Greenprints Alliance, Inc. is a grassroots citizen action group formed in spring 2009 to advance the city of Woodstock's green infrastructure master plan known as the Greenprints Project. When complete, the project will add over 60 miles (97 km) of trails throughout the city connecting every public place, shopping area and neighborhood.
On May 25, 2009, the city of Woodstock unveiled the new Woodstock Memorial, 10 tons of polished granite dedicated to Woodstock veterans. It reads: "In Memorium [sic], Lest we forget the ultimate cost of freedom. We salute all, especially our Woodstock veterans who gave their lives defending America's God-given freedom so that we continue to live free."
Woodstock maintains its own fire and police departments. As of October 2007, the fire department had one fire station and 44 certified fire fighters. The fire department is commanded by Jerry W. Smith. The police department is composed of four divisions with 54 sworn officers. Calvin Moss is the Chief of Police. They are the largest municipal police department in Cherokee County, responsible for 11 square miles (28 km2) and over 23,000 residents (as of October, 2007).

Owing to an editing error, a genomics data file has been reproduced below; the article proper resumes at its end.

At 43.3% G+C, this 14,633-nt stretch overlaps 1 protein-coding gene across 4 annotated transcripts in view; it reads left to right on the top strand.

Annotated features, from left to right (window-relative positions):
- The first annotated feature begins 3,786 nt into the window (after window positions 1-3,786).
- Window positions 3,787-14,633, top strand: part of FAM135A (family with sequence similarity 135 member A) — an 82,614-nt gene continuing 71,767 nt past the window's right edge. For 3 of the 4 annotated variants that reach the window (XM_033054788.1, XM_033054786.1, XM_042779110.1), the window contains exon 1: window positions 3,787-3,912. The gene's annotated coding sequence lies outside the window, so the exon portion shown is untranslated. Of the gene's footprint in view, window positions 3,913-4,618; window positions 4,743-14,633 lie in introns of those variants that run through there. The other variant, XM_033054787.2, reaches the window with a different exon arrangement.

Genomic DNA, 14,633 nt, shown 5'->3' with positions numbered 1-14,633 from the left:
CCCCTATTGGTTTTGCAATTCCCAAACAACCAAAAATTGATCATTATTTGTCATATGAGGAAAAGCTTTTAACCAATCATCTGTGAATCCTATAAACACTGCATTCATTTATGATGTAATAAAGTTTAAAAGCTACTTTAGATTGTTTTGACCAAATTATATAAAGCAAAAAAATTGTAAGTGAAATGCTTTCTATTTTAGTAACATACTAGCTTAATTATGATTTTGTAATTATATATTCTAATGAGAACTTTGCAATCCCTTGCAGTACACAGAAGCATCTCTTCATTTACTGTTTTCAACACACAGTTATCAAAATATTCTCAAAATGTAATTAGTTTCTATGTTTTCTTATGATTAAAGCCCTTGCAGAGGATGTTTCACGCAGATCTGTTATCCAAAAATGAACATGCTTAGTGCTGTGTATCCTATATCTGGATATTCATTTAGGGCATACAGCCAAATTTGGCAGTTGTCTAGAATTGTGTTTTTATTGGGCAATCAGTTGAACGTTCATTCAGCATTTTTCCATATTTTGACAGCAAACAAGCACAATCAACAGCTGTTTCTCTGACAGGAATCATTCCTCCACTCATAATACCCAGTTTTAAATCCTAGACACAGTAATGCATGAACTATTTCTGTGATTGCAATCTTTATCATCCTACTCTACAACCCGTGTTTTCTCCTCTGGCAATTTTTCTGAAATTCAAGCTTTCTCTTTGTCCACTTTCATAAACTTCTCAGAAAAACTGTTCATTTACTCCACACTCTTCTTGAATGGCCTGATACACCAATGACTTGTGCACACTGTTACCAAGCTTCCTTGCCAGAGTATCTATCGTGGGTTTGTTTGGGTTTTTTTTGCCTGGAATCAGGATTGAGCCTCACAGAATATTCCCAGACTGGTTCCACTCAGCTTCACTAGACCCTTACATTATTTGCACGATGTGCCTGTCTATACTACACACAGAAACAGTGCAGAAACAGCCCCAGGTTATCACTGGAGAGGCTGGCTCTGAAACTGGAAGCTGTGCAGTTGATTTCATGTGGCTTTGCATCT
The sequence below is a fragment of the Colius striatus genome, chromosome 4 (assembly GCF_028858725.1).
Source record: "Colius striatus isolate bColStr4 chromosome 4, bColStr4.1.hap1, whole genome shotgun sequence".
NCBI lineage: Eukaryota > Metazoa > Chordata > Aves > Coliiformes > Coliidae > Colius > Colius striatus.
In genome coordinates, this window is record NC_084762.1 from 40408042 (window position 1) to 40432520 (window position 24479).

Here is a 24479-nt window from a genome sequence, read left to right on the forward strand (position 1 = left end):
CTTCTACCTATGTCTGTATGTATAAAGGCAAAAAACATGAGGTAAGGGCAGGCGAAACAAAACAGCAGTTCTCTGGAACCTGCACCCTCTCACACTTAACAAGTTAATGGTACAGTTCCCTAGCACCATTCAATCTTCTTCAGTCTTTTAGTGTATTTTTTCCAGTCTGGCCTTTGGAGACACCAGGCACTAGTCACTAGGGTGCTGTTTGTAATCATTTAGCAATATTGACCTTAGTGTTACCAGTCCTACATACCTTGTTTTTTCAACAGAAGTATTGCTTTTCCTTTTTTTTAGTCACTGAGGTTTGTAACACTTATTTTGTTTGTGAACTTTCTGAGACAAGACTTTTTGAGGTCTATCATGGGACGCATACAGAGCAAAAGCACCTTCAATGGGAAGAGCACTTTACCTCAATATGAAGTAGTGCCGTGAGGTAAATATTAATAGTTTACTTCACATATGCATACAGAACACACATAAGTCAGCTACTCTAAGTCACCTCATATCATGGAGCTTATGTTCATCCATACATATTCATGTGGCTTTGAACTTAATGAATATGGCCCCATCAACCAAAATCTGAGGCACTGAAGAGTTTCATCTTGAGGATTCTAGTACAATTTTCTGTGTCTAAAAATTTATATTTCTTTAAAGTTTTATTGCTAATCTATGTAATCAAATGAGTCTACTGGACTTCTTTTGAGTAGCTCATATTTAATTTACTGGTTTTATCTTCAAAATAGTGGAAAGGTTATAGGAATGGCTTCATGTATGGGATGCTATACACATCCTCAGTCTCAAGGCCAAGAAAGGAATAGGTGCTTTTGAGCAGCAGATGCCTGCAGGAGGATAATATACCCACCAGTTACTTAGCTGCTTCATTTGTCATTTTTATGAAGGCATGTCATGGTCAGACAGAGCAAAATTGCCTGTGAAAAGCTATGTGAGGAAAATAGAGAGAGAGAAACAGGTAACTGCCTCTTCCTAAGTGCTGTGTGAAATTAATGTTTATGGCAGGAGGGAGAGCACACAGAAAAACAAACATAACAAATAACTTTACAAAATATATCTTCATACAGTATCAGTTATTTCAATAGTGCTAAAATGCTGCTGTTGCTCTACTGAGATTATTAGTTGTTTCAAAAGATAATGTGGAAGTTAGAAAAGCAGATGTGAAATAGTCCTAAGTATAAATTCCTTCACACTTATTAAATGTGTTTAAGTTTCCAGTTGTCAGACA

- David Gore, Territory Vice President, HealthMarkets Insurance Agency
- Buff Bagwell, professional wrestler, five-time WCW World Tag Team champion
- Eugene T. Booth, Rhodes Scholar who constructed the Columbia University cyclotron and worked on the Manhattan Project
- Lew Carpenter, Baseball player, Washington Senators (1943–1945)
- Mary Hood, author
- Johnny Hunt, president of the Southern Baptist Convention (2008–2010)
- Chris Kirk, PGA Tour golfer
- Nick Markakis, baseball player, Atlanta Braves
- Bruce Miller, NFL football player, San Francisco 49ers
- Doug Patten, CPESC (Nationally Awarded Environmental Specialist)
- Chandler Riggs, actor
- Dean Rusk, United States Secretary of State (1961–1969)
- Buster Skrine, NFL player, Cleveland Browns
- Mark Wills, country music artist
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- "." Greenprints Alliance Project. Accessed October 10, 2012.
- Dixon, Crystal (January 1, 2010). "Banner Year". Cherokee Tribune. Retrieved January 3, 2010.